Other behavior associated with gut inflammation is colic, chronic diarrhea (the squirts following the normal elimination of feces), non-sweating, avoidance of loading onto a trailer for shipping, uneasiness when being trailered (kicking, weaving, pawing), and chronic poor keepers (underweight) with a large intake of food.
In my practice, horse owners willing to try the two-week no-grain challenge have eliminated these signs of hindgut inflammation listed above in as little as three days. However, it is important to understand that it takes up to 6 weeks for the lining of the intestines to heal fully; hence I like to have people trying the challenge to go at least two weeks before determining if their horse is inflamed by grain.
Understanding Digestion In Horses
Time for some more information to help you understand the digestion process. The horse is a continuous eater. While most of you realize this, many don’t realize that cattle (and all ruminants including sheep, goats, deer, etc.), dogs, cats, humans, and most other animals you know are meal takers. The evidence is in the anatomy of the horse. They have no gall bladder to store the bile produced by the liver to digest the food within the intestines. They do not need to keep it while waiting for a meal because they are true continuous eaters.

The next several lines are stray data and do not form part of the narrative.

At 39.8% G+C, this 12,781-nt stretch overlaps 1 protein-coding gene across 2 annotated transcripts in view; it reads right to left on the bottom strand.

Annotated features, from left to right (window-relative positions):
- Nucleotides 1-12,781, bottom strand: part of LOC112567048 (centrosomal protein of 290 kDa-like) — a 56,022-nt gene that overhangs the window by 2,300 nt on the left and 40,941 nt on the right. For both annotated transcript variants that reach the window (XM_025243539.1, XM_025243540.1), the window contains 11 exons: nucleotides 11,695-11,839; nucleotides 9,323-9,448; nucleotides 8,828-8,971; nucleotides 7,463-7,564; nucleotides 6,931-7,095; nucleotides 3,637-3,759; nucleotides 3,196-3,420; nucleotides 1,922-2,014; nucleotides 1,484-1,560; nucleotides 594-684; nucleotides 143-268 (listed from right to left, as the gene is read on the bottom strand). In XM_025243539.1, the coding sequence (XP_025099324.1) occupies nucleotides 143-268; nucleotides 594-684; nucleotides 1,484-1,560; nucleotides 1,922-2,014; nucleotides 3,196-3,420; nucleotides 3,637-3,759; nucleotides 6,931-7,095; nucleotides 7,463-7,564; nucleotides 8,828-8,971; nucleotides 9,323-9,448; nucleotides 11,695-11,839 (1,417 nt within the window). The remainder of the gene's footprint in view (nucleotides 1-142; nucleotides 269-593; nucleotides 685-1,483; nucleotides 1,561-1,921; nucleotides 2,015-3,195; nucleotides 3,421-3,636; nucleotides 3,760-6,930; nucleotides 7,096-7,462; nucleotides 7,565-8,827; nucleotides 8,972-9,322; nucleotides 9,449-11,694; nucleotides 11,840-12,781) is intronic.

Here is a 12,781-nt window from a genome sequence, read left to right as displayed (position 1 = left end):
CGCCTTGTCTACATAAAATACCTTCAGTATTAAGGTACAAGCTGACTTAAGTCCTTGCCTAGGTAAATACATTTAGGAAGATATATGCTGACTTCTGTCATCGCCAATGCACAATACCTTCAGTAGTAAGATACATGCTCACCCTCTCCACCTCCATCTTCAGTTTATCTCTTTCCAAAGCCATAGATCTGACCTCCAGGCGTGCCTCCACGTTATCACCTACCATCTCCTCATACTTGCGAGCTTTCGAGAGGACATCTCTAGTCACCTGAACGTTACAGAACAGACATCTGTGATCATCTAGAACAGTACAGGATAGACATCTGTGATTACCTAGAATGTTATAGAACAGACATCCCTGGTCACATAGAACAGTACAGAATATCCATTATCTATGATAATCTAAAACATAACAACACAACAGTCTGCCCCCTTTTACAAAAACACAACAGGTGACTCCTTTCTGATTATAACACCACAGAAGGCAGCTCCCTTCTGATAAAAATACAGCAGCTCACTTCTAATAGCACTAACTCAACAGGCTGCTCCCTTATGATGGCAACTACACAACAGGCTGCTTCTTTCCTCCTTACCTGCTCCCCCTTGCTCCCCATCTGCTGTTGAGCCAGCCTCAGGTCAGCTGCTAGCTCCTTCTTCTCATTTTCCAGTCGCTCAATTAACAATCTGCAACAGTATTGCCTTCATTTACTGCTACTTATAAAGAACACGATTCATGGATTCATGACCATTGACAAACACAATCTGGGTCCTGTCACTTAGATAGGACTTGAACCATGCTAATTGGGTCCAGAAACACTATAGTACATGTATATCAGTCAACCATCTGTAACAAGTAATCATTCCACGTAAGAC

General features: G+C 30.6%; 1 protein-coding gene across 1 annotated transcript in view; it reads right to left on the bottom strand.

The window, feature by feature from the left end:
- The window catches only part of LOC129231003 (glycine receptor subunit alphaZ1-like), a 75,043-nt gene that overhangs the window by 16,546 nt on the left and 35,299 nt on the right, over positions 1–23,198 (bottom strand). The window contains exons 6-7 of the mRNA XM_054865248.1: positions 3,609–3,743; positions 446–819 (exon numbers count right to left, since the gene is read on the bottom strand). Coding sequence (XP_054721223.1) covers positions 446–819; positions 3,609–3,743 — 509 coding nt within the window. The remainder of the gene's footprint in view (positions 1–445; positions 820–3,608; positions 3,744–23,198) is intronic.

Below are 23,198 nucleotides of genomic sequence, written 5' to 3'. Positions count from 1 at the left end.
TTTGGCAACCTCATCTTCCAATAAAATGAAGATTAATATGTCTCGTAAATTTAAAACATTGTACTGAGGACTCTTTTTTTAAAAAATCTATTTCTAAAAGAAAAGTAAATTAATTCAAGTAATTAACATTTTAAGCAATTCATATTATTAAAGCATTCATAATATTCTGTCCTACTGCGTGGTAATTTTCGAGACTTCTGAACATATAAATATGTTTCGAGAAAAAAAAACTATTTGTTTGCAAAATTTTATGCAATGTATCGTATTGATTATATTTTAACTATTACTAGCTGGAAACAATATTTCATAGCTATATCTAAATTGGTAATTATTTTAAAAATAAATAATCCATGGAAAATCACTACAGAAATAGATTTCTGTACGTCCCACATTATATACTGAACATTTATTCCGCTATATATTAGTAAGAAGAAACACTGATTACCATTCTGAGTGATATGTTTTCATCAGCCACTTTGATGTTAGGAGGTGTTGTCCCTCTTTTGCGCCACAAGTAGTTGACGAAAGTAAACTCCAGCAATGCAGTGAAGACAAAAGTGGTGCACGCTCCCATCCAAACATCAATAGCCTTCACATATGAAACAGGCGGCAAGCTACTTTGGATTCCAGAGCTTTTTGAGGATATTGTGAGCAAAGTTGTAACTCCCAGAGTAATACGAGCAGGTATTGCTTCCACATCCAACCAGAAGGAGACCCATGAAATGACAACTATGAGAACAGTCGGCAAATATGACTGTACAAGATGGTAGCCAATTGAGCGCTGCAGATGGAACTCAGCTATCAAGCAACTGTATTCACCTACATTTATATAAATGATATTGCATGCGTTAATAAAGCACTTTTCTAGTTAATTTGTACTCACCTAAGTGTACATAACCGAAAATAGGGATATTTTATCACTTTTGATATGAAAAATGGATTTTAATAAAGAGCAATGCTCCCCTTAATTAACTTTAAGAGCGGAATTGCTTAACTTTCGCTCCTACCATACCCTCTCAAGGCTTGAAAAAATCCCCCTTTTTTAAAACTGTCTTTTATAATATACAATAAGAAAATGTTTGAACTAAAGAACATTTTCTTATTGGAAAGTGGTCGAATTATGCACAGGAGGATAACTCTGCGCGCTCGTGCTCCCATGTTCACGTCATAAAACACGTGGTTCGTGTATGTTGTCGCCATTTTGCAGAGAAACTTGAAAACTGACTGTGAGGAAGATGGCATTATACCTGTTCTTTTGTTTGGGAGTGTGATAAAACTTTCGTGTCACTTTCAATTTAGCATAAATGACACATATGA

The horse is a hindgut fermenter meaning that its colon is large and is made for digesting fiber (grass). It is also filled with trillions of bacteria that ferment the fiber into molecules with abundant energy production and absorption of amino acids to maintain life. The horse was made to thrive on only grass and water.
So, where did the idea of feeding grain come from? I’m not sure, but like the donut to a human, grain tastes good to the horse. As farmers used horses to plow and harvest the grain discovered, feeding the horses some of the oats seemed to help them along and give them some extra energy. One of the first diseases from this was “Monday Morning Sickness,” where horses were fed their normal grain ration on Sunday but did not work. On Monday, the horses would suffer severe cramps from the unused lactic acid production (energy formed by the digestion of grain). We call this today tying up or EPSSM (equine polysaccharide storage myopathy), which has a genetic component in many working draft horses.